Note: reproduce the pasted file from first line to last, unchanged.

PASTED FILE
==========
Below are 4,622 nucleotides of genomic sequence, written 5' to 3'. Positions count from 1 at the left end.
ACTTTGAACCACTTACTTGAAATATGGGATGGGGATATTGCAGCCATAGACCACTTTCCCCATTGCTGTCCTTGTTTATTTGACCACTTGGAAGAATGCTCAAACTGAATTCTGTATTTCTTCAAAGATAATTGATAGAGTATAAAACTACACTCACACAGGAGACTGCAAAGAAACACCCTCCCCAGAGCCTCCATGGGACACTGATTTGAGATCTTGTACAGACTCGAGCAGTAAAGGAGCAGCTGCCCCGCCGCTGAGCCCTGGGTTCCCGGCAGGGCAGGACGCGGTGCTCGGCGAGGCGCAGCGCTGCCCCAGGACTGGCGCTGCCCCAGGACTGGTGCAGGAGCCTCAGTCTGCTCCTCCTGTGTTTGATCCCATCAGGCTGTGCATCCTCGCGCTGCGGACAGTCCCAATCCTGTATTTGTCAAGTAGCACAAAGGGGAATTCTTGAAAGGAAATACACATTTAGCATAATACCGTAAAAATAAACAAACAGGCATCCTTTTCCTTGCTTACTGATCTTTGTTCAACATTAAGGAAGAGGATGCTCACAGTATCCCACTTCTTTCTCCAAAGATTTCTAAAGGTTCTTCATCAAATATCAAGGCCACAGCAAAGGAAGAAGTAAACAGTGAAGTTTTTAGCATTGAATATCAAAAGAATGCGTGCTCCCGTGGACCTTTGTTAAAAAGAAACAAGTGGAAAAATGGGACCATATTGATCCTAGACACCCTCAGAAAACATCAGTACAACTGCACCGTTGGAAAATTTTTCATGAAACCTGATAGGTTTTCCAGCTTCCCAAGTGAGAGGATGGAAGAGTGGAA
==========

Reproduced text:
Below are 4,622 nucleotides of genomic sequence, written 5' to 3'. Positions count from 1 at the left end.
ACTTTGAACCACTTACTTGAAATATGGGATGGGGATATTGCAGCCATAGACCACTTTCCCCATTGCTGTCCTTGTTTATTTGACCACTTGGAAGAATGCTCAAACTGAATTCTGTATTTCTTCAAAGATAATTGATAGAGTATAAAACTACACTCACACAGGAGACTGCAAAGAAACACCCTCCCCAGAGCCTCCATGGGACACTGATTTGAGATCTTGTACAGACTCGAGCAGTAAAGGAGCAGCTGCCCCGCCGCTGAGCCCTGGGTTCCCGGCAGGGCAGGACGCGGTGCTCGGCGAGGCGCAGCGCTGCCCCAGGACTGGCGCTGCCCCAGGACTGGTGCAGGAGCCTCAGTCTGCTCCTCCTGTGTTTGATCCCATCAGGCTGTGCATCCTCGCGCTGCGGACAGTCCCAATCCTGTATTTGTCAAGTAGCACAAAGGGGAATTCTTGAAAGGAAATACACATTTAGCATAATACCGTAAAAATAAACAAACAGGCATCCTTTTCCTTGCTTACTGATCTTTGTTCAACATTAAGGAAGAGGATGCTCACAGTATCCCACTTCTTTCTCCAAAGATTTCTAAAGGTTCTTCATCAAATATCAAGGCCACAGCAAAGGAAGAAGTAAACAGTGAAGTTTTTAGCATTGAATATCAAAAGAATGCGTGCTCCCGTGGACCTTTGTTAAAAAGAAACAAGTGGAAAAATGGGACCATATTGATCCTAGACACCCTCAGAAAACATCAGTACAACTGCACCGTTGGAAAATTTTTCATGAAACCTGATAGGTTTTCCAGCTTCCCAAGTGAGAGGATGGAAGAGTGGAA